Nossa Senhora da Nazaré is an image carved in wood, about 25 cm high, representing the Virgin Mary sitting on a low bench breastfeeding the Baby Jesus, with the faces and hands painted in a “dark” color. According to oral tradition, it was sculpted by St. Joseph when Jesus was still a baby, with faces and hands painted, decades later, by St. Luke. She is venerated at the Sanctuary of Nossa Senhora da Nazaré, at Sítio da Nazaré, in Portugal.
The history of the image was published in 1609, for the first time, by Frei Bernardo de Brito, in the book Lusitanian Monarchy. This monk from Alcobaça, chronicler of Portugal, reports that he found a territorial donation from 1182 in his monastery registry, which included the history of the image, which was venerated in the early days of Christianity in Nazareth in Galilee, his hometown. From Maria. Hence the invocation of Nossa Senhora – da Nazaré. From Galilee, it was brought, in the fifth century, to a convent near Mérida, in Spain, and from there, in 711 to the Sítio (of Our Lady) of Nazaré, where it continues to be venerated.
The story of this image is inseparable from the miracle that saved D. Fuas Roupinho, in 1182, an episode that was conventionally called “the Legend of Nazaré”.
During the Middle Ages, hundreds of images of Black Virgins appeared throughout Europe, most of which, like this one, were carved in wood, of small dimensions and linked to a miraculous legend. Today, there are about four hundred of these images, ancient or their replicas, in churches across Europe, as well as some more recent ones in the rest of the world.
The true and sacred image of Nossa Senhora da Nazaré has not yet been subjected to a laboratory test to date it scientifically and in parallel to obtain confirmation of being in front of a bi-millenary image, or of a replica produced later.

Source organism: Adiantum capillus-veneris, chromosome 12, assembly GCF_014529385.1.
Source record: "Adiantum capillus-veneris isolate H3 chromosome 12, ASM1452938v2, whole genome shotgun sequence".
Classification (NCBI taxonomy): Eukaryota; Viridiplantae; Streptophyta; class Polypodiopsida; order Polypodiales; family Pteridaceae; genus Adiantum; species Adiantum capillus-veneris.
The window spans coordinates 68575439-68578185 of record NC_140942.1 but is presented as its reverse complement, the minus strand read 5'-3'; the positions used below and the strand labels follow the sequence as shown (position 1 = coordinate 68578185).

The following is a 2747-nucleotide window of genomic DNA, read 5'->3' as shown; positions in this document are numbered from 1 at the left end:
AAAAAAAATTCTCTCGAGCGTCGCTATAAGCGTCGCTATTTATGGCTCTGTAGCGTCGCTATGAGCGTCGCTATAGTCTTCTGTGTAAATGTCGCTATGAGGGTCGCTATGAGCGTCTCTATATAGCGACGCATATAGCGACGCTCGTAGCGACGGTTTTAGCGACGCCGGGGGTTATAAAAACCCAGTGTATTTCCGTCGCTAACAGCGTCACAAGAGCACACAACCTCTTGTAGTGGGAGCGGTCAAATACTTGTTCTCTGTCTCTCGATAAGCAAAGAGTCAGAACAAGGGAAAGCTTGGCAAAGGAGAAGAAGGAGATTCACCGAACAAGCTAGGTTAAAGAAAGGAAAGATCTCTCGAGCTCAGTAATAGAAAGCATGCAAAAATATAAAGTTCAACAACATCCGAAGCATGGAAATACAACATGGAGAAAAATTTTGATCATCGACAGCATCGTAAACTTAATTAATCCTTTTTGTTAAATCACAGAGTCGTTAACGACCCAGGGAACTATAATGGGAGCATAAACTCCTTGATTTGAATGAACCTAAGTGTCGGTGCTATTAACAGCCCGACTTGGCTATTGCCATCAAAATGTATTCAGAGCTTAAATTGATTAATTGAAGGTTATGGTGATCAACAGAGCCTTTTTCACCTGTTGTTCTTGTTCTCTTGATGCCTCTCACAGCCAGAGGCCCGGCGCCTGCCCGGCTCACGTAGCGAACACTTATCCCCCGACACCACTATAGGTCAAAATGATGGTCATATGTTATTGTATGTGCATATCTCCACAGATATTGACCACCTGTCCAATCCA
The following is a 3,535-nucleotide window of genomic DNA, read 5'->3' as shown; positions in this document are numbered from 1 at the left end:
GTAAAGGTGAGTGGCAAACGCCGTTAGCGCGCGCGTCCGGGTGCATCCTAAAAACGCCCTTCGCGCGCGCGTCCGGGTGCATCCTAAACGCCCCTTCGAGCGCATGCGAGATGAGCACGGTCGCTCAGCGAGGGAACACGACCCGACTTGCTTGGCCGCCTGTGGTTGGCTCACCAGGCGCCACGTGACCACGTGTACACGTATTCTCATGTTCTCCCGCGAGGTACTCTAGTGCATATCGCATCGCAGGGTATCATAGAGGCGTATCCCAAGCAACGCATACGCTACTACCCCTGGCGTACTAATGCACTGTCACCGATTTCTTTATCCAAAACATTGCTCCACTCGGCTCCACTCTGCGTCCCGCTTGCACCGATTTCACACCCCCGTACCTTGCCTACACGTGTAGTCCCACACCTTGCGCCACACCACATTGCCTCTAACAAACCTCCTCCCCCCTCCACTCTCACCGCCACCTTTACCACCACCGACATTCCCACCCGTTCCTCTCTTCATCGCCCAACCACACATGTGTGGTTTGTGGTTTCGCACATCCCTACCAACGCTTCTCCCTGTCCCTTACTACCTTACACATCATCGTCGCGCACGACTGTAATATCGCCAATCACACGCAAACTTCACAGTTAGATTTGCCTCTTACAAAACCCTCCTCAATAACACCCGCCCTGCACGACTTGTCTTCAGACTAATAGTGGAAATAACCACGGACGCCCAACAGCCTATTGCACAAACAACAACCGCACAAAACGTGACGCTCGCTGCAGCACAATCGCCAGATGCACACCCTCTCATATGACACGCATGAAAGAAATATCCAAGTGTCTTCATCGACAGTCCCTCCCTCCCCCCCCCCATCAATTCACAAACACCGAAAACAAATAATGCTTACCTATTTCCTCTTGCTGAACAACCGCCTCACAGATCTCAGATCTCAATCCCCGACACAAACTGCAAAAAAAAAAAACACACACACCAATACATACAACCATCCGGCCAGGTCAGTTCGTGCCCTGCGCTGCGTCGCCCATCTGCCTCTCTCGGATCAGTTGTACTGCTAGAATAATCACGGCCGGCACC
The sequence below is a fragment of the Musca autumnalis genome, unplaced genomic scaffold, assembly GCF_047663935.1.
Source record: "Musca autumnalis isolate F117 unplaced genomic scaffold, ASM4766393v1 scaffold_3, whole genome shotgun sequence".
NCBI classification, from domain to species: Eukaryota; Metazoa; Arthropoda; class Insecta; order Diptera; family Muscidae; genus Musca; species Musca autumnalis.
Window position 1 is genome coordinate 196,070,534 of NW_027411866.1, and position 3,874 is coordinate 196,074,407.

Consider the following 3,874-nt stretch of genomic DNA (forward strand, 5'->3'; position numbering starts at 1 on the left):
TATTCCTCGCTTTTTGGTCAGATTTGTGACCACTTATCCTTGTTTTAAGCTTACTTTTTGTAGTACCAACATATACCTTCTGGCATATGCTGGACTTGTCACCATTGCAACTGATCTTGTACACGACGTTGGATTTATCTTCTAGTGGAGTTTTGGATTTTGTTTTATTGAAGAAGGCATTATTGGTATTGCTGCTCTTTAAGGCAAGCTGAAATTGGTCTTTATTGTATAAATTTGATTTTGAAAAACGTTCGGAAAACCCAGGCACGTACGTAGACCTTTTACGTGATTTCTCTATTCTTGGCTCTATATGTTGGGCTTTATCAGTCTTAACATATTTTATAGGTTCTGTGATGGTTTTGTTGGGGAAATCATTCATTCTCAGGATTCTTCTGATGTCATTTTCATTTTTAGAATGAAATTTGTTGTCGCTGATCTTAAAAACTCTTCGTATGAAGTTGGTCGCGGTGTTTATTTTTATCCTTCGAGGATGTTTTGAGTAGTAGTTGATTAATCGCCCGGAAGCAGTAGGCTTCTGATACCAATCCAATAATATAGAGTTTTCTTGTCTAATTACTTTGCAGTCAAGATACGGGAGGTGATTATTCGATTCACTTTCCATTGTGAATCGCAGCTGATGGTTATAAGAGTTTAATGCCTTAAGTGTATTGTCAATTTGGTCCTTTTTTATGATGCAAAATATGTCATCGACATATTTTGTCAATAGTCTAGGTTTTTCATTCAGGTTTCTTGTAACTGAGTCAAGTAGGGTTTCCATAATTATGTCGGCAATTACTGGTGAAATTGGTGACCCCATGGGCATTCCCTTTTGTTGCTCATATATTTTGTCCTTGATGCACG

Legend of Nazaré tells that at dawn on September 14, 1182, D. Fuas Roupinho, mayor of the castle of Porto de Mós, hunted along the coast, surrounded by a dense fog, close to his lands, when he saw a deer that immediately started chasing. The deer headed for the top of a cliff. D. Fuas, in the fog, isolated himself from his companions. When he realized that he was on the top of the cliff, on the edge of the cliff, in danger of death, he recognized the place. He was right next to a cave where an image of the Virgin Mary with the Child Jesus was venerated. He then pleaded, out loud: Our Lady, Help me! Immediately, the horse miraculously stopped, sticking its paws in the rocky boulder suspended over the void, the Beak of Miracle, thus saving the rider and his mount from certain death that would result from a fall of more than one hundred meters.
D. Fuas dismounted and went down to the cave to pray and thank the miracle. Then he sent his companions to call bricklayers to build a chapel over the grotto, in memory of the miracle, the Hermitage of Memory, to be exposed there to the miraculous image of the faithful. Before the cave was trapped, the masons undid the altar there and among the stones, unexpectedly, they found an ivory safe containing some relics and a parchment, in which the relics were identified as being from São Brás and São Bartolomeu and the story was told of the small image representing the Blessed Virgin Mary. In 1377, King D. Fernando (1367-1383), due to the significant influx of pilgrims, ordered the construction of a church, near the chapel, to which the image of Nossa Senhora da Nazaré was transferred. of origin, the village of Nazaré in Galilee.
The popularity of this devotion at the time of the Discoveries was so great among the people of the sea, that both Vasco da Gama, before and after his first trip to India, and Pedro Álvares Cabral, came on a pilgrimage to Sítio da Nazaré. Among the many pilgrims of the Royal family, we highlight Queen D. Leonor of Austria, third wife of King D. Manuel I, sister of Emperor Charles V, future Queen of France, who stayed at the Site for a few days, in 1519, in an accommodation of wood built especially for this occasion. Also S. Francisco Xavier, Jesuit priest, the Apostle of the East, came on a pilgrimage to Nazaré before leaving for Goa. In fact, the Portuguese Jesuits were the main propagators of this cult on all continents.
In the seventeenth and eighteenth centuries, the cult of Nossa Senhora da Nazaré was widely disseminated in Portugal and in the Portuguese Empire. Even today, some replicas of the true image are venerated and there are several churches and chapels dedicated to this invocation around the world. It is worth mentioning the image of Nossa Senhora da Nazaré, which is venerated in Belém do Pará, Brazil, whose annual party was named Círio de Nazaré and is one of the largest pilgrimages in the world, reaching two million pilgrims in one day.